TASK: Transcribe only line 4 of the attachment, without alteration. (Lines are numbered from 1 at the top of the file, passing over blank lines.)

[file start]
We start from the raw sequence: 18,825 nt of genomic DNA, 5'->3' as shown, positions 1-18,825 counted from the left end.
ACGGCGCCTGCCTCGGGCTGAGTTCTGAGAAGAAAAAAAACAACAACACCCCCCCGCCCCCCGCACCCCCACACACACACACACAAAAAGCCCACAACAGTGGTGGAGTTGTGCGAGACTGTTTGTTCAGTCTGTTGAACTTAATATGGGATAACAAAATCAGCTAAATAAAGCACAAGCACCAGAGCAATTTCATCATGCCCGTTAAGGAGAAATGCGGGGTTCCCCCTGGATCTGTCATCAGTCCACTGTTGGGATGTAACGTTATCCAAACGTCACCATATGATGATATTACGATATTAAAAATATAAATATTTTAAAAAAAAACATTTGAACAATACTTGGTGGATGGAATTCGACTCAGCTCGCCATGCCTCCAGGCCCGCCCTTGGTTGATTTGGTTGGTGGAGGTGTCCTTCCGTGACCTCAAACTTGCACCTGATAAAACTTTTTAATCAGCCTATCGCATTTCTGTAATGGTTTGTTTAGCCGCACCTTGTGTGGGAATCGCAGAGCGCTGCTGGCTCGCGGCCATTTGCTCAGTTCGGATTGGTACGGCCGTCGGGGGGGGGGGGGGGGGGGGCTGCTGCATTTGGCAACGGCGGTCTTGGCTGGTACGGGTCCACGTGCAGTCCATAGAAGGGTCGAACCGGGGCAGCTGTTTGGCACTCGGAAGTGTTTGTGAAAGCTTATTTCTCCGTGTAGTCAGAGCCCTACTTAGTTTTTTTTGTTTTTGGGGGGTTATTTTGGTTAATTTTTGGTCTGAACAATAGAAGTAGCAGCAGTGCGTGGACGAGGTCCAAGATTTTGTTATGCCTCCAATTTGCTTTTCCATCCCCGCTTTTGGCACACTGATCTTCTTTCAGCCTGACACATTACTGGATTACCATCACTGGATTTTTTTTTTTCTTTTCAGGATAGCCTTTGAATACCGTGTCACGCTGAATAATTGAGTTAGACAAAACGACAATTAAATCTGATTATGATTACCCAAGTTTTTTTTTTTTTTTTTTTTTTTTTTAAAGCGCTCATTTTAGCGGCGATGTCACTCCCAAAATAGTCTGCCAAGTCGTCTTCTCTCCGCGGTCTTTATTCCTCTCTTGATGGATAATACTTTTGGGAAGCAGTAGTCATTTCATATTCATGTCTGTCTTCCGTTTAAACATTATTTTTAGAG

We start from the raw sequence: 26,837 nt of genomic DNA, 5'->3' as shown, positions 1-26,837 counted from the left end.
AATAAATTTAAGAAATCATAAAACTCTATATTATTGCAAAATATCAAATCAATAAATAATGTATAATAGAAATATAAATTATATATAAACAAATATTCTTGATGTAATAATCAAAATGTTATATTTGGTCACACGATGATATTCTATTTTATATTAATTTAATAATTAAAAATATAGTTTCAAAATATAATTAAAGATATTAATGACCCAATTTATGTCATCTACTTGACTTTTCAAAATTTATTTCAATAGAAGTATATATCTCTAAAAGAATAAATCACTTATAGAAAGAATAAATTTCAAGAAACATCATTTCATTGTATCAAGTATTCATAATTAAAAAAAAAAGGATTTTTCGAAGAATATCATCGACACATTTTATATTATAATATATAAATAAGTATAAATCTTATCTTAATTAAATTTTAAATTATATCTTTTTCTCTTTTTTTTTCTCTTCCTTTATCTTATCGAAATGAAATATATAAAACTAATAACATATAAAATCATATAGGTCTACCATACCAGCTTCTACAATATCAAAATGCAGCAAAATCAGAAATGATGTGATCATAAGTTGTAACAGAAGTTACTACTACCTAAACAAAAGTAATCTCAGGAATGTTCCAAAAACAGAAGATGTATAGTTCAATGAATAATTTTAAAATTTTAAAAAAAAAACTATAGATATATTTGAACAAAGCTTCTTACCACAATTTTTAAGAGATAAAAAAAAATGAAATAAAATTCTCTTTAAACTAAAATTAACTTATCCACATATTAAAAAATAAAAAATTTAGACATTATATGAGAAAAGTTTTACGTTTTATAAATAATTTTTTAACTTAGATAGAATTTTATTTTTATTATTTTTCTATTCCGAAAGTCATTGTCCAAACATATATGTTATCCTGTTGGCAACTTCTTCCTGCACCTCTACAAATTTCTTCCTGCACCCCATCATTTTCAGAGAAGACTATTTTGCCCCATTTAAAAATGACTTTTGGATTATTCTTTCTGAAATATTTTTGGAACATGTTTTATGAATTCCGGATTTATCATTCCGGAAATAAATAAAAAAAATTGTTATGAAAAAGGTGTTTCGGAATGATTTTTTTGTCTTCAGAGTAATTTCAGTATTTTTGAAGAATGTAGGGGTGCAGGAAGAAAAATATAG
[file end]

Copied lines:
AATAAATTTAAGAAATCATAAAACTCTATATTATTGCAAAATATCAAATCAATAAATAATGTATAATAGAAATATAAATTATATATAAACAAATATTCTTGATGTAATAATCAAAATGTTATATTTGGTCACACGATGATATTCTATTTTATATTAATTTAATAATTAAAAATATAGTTTCAAAATATAATTAAAGATATTAATGACCCAATTTATGTCATCTACTTGACTTTTCAAAATTTATTTCAATAGAAGTATATATCTCTAAAAGAATAAATCACTTATAGAAAGAATAAATTTCAAGAAACATCATTTCATTGTATCAAGTATTCATAATTAAAAAAAAAAGGATTTTTCGAAGAATATCATCGACACATTTTATATTATAATATATAAATAAGTATAAATCTTATCTTAATTAAATTTTAAATTATATCTTTTTCTCTTTTTTTTTCTCTTCCTTTATCTTATCGAAATGAAATATATAAAACTAATAACATATAAAATCATATAGGTCTACCATACCAGCTTCTACAATATCAAAATGCAGCAAAATCAGAAATGATGTGATCATAAGTTGTAACAGAAGTTACTACTACCTAAACAAAAGTAATCTCAGGAATGTTCCAAAAACAGAAGATGTATAGTTCAATGAATAATTTTAAAATTTTAAAAAAAAAACTATAGATATATTTGAACAAAGCTTCTTACCACAATTTTTAAGAGATAAAAAAAAATGAAATAAAATTCTCTTTAAACTAAAATTAACTTATCCACATATTAAAAAATAAAAAATTTAGACATTATATGAGAAAAGTTTTACGTTTTATAAATAATTTTTTAACTTAGATAGAATTTTATTTTTATTATTTTTCTATTCCGAAAGTCATTGTCCAAACATATATGTTATCCTGTTGGCAACTTCTTCCTGCACCTCTACAAATTTCTTCCTGCACCCCATCATTTTCAGAGAAGACTATTTTGCCCCATTTAAAAATGACTTTTGGATTATTCTTTCTGAAATATTTTTGGAACATGTTTTATGAATTCCGGATTTATCATTCCGGAAATAAATAAAAAAAATTGTTATGAAAAAGGTGTTTCGGAATGATTTTTTTGTCTTCAGAGTAATTTCAGTATTTTTGAAGAATGTAGGGGTGCAGGAAGAAAAATATAG